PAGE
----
I'm studying the topic of Identity in Christ for my Neighborhoods and Nations small group this week. If anyone's got any resources they'd recommend, let me know!

Leadership is Born Out of Lordship

I'm loving my iPod. I've started listening to a few podcasts while I work out. It's great-- I'm getting discipled by some awesome people, letting some great communicators rub off on me, and keeping in shape all at the same time. Last night, I listened to a message by Pastor Clint Pressley of Dauphin Way Baptist Church in Mobile, Alabama, and his primary point was that leadership is born out of Lordship. Our leadership is entirely dependent upon following Christ and allowing our lives to be shaped and formed by him. We should be leaders who bring peace, receive and give the love of Christ, and are driven by purpose.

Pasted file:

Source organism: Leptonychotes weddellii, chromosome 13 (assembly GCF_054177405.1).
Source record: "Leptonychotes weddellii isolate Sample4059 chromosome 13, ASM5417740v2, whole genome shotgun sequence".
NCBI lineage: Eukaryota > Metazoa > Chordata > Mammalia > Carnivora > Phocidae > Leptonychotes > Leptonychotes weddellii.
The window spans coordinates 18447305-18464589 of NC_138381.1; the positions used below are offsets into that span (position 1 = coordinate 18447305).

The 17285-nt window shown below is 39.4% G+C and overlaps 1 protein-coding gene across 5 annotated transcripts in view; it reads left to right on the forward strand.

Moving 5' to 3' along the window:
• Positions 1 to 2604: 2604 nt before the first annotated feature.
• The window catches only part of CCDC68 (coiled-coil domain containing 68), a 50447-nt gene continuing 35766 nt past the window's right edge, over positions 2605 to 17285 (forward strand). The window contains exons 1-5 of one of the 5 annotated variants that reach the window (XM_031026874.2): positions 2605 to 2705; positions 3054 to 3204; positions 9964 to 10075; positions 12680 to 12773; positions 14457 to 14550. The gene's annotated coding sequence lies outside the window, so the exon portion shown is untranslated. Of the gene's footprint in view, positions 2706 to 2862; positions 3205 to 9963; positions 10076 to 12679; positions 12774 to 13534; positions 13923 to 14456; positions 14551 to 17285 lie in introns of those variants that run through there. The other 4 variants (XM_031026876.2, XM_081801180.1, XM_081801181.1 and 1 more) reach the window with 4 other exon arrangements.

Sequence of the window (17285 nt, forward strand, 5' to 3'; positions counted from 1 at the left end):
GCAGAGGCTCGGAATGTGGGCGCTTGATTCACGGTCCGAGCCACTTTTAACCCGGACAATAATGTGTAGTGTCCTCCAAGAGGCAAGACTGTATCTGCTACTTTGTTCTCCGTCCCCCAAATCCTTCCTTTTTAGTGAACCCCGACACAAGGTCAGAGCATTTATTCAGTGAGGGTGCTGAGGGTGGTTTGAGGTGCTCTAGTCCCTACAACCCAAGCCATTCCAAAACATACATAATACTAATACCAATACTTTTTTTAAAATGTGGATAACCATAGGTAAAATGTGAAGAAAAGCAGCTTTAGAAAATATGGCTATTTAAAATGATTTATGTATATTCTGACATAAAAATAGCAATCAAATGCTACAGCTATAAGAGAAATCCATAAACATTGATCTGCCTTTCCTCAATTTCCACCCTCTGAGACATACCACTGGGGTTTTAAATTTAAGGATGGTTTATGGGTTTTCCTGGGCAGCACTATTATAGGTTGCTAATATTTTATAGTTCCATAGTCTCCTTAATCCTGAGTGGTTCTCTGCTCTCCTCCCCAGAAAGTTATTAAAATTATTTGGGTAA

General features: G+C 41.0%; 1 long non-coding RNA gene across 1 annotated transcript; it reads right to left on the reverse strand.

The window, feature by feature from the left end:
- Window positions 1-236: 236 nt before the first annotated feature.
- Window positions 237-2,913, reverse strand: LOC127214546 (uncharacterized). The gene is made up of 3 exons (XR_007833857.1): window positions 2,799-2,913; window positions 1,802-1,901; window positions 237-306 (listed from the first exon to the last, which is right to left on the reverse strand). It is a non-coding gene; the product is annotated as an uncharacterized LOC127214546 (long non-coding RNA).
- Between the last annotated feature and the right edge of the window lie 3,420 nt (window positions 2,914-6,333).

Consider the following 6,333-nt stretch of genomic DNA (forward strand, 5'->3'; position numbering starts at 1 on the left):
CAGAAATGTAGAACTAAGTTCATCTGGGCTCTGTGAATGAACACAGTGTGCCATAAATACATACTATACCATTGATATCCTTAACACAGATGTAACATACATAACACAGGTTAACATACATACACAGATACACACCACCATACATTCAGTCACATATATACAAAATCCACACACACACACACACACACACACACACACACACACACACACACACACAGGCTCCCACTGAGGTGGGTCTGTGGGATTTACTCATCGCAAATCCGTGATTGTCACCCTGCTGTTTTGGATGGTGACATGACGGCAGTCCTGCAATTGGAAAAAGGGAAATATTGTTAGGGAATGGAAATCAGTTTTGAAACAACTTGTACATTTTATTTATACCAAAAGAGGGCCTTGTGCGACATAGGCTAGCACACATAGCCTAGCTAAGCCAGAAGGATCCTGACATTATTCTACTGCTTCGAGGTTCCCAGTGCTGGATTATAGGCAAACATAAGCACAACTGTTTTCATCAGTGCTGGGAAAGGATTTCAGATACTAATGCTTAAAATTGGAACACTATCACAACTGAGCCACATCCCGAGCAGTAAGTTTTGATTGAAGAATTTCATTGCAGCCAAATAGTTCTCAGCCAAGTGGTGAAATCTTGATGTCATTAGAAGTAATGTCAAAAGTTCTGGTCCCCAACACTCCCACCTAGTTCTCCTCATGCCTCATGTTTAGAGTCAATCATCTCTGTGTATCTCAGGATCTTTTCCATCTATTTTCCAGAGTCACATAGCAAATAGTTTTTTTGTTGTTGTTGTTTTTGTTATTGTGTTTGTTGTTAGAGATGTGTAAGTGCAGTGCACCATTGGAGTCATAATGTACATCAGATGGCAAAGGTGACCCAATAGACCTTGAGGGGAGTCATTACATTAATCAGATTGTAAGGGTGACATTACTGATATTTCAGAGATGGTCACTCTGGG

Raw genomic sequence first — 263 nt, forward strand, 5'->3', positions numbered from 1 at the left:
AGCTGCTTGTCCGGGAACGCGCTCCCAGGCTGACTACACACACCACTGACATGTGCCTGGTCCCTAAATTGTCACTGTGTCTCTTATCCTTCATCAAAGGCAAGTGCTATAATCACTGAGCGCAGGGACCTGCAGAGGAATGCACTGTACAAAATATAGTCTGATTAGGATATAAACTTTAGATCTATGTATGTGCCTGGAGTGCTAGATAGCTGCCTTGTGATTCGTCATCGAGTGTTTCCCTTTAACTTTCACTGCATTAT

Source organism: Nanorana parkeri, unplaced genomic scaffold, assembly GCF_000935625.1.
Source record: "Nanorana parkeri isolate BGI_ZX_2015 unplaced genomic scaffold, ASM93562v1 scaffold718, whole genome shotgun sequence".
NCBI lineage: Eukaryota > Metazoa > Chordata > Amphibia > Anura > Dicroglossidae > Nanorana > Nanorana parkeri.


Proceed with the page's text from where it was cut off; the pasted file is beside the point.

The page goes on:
It's simple, but it was a great reminder.

Some other folks I'm listening to include:
  • Andy Stanley
  • Craig Groeschel
  • Mark Driscoll
  • Perry Noble
If there are other podcasts you would recommend, let me know.

Tuesday, February 12, 2008

Making My Way Through Hogwarts

Over Christmas, I picked up a little book called Harry Potter and the Sorcerer's Stone. As I packed for my week vacation in Oregon, I realized I had 4 small groups/spiritual formation books in my bag and decided I needed to throw in some brain candy. I'd seen the HP movies but decided I'd check out the book hype.

Yesterday, I finished Order of the Phoenix. These books just keep getting better and better! I've got to hold off on buying another one though, until I finish up some projects at work and around the house. They are so addicting that I can't stop reading one once I've started.